He’s got CITIUS (Latin for faster) tattooed on his right shoulder, and Matt Centrowitz’s 2015 season has started just like that. SPIKES caught up with the US middle distance runner ahead of this weekend’s US Indoor Champs to talk chasing medals, chasing girls and his fear of flying.

In 2011, a fairly unknown 21-year-old Centrowitz burst on the scene with a bang when taking 1500m bronze at the Daegu World Championships. He had not been too prominent on the international scene during his junior years: a modest 11th place at the 2008 World Junior Championships had been his only previous appearance in a global final.

Since then, Centrowitz has firmly cemented his position at the top of the event. He finished fourth at London 2012, missing out on a bronze by a mere 0.04 seconds. Then at the 2013 Moscow World Championships he added silver to his tally of medals.

Although 2014 was an “off-year” with no major global champs, the former University of Oregon student improved his PB by over two seconds with a 3:31.09 at the Monaco Diamond League. Now the 25-year-old has his sights firmly set on completing his set of medals with gold at the Beijing World Championships come August. And judging by his indoor season, he’s on the right track. 

Matthew Centrowitz 2011 SPIKES ()

Centrowitz takes bronze at the 2011 World Championships behind Kenyans Kiprop and Kiplagat

He opened his 2015 indoor campaign setting a world record in the Distance Medley Relay (an admittedly less frequently run event) at the Armory Track Invitational in NYC. A week later he set a meeting record of 2:17.00 at the New Balance Indoor Grand Prix, narrowly missing the American Record by 0.24 seconds, before taking the victory in the Wanamaker Mile at the historic Millrose Games.

“It’s been definitely going better than I would have imagined,” says Centrowitz of his indoor season so far.

Sport runs in his family. His dad, Matt Centrowitz, competed over 1500m at the 1976 and 1980 Olympics. His uncle Jerry, mother Beverly and older sister Lauren are all runners, too. “I guess it’s in the blood,” he laughs.

He was never pushed toward the sport. His dad, he explains, “actually used some reversed psychology”.

“He was the one always telling me to stick with soccer and said ‘stick with other sports because running is too tough’. 

“I was thinking ‘it’s a non-contact sport, how tough can it be?’ and little did I know what he really meant. He was also just trying to keep me from running for as long as possible I think. At times you see people start at a young age and then burn out, so I think he just wanted me to keep that interest in sport.” 

Matthew Centrowitz 2012 SPIKES ()

"It’s a non-contact sport, how tough can it be?"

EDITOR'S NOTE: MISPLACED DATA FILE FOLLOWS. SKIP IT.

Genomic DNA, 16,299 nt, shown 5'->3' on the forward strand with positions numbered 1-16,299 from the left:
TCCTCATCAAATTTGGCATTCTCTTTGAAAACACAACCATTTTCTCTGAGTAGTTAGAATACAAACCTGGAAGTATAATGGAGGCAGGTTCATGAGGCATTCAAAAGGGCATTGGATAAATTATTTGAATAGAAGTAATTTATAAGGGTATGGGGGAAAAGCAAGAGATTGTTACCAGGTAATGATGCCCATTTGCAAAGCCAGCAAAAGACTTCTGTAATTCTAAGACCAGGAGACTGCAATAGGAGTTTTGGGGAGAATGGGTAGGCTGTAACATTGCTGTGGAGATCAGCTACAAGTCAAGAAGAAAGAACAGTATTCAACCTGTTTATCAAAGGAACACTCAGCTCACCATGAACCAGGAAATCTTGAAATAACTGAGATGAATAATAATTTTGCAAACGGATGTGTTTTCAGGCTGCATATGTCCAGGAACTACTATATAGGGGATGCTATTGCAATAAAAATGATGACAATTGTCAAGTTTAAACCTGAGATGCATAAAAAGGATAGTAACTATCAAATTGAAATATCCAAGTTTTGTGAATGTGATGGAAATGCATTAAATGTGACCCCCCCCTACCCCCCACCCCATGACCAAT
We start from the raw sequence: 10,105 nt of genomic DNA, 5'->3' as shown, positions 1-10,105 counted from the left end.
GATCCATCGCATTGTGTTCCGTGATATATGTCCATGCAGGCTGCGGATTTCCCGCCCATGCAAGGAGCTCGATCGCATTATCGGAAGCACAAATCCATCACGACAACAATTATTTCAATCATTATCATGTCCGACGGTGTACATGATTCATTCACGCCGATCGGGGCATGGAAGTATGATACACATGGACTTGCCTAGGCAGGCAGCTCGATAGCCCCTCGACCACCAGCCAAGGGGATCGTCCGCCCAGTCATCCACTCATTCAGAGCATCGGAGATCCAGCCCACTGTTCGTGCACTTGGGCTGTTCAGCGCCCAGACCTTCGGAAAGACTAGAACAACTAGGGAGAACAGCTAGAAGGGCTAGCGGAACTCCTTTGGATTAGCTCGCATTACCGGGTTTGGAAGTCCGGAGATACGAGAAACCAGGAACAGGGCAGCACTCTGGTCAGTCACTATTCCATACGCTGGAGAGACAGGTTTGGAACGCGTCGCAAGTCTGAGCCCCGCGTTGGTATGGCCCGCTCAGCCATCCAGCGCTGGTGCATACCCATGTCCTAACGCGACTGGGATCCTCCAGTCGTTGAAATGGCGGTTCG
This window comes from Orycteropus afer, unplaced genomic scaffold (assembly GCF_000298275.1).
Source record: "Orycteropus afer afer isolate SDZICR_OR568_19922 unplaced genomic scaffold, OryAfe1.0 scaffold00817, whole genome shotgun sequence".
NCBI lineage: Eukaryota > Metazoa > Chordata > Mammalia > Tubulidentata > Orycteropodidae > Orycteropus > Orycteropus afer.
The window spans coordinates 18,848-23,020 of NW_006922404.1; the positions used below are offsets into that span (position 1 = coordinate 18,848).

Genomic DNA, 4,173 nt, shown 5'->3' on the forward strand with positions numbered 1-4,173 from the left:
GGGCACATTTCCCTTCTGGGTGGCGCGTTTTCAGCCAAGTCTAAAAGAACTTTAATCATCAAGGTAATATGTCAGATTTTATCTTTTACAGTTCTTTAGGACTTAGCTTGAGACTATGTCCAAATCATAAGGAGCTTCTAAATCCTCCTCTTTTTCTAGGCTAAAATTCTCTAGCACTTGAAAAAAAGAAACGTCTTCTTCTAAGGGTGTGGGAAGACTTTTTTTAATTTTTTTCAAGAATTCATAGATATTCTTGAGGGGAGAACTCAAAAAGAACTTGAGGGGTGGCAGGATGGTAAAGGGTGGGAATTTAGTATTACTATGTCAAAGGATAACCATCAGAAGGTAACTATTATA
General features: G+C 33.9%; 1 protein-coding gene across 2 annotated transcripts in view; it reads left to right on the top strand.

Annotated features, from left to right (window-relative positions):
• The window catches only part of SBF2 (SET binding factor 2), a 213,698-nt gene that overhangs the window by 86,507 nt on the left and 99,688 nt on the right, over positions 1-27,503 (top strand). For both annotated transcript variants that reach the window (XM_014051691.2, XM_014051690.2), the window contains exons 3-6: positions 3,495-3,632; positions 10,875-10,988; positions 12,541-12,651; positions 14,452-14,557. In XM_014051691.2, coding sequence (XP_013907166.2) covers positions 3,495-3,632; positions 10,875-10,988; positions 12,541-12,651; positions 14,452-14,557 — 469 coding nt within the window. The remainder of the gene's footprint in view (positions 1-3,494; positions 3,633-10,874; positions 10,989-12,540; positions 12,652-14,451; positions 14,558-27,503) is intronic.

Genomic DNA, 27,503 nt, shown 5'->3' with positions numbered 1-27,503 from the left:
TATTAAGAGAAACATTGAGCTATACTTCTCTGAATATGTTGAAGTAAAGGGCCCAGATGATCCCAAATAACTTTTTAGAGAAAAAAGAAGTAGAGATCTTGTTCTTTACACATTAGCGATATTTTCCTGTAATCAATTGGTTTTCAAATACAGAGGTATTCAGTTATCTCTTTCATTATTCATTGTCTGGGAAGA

One thing that helped fuel his interest in the sport as a teenager, and still does, were girls.

“I definitely have to credit track for getting my name out there [with the girls].

“I’ve been tempted to use this line for a while in interviews because they ask this a lot ‘what would you be if you weren’t a track athlete?’ and I can’t take it now because Rory McIlroy used it before me [he actually got it from Peter Crouch]. When he was asked ‘if you weren’t a golfer what would you be?’ he said ‘I’d be a virgin’,” he grins, then puts on a serious face.

“I am the only guy on my team who is single. Everyone has kids or is married, so I’m the guy they expect to stay single. Every time I get serious with a girl they tell me ‘pump the breaks’, it’s basically my duty to give them stories of what’s going on out there. It’s a tough job, but someone’s gotta do it.”

And it’s not just any old team he’s training with. Centrowitz is based at Nike’s Oregon Project, the Hogwarts of track, coached by the legendary Alberto Salazar. He trains alongside the likes of double Olympic champion Mo Farah and Olympic silver medallist Galen Rupp.

Matthew Centrowitz 2013 SPIKES ()

In 2013 Centrowitz claimed silver, this year he wants to complete the collection

The training group has high hopes for 2015. While Farah has two world titles to defend, Centrowitz is looking to complete his set of world championship medals with a 1500m gold in Beijing.

“At this point in my career I feel like now that I have the other two medals [silver and bronze], I have to get the gold. That’s what my maths is telling me,” he says.

“Right now the 1500m is so deep and it could be literally anyone’s game, not even just Kiprop which is crazy to think. You have Souleiman, Kiplagat, and a few other players that could win on any given day. It’s going to take a little bit of luck for sure, but that’s the goal right now, to win that gold to make the collection complete.”

Strong competition may be one challenge, but there is one thing the passionate video gamer is even more worried about: getting to Beijing.

“My biggest fear in the world,” as Centrowitz describes it, “is flying.”

“I hate flying. I’m always paranoid that this is gonna be it, if there’s the slightest turbulence. I don’t know why they don’t give everyone on the plane parachutes.”

With planes recently going missing, his paranoia of having to take similar routes has only become worse.

“We’ll go via the north pole if we have to. I’ve had a look at the map to see which way is the safest to take.” 

Luckily, he’s got it all figured out: “I’ll set a new travelling rule ‘avoid going east’, I’d be like Derek Zoolander; he can only turn right and not left, I could only travel one way.”

With a parachute on his back and his route thoroughly planned out, he’s all set to take that gold come August.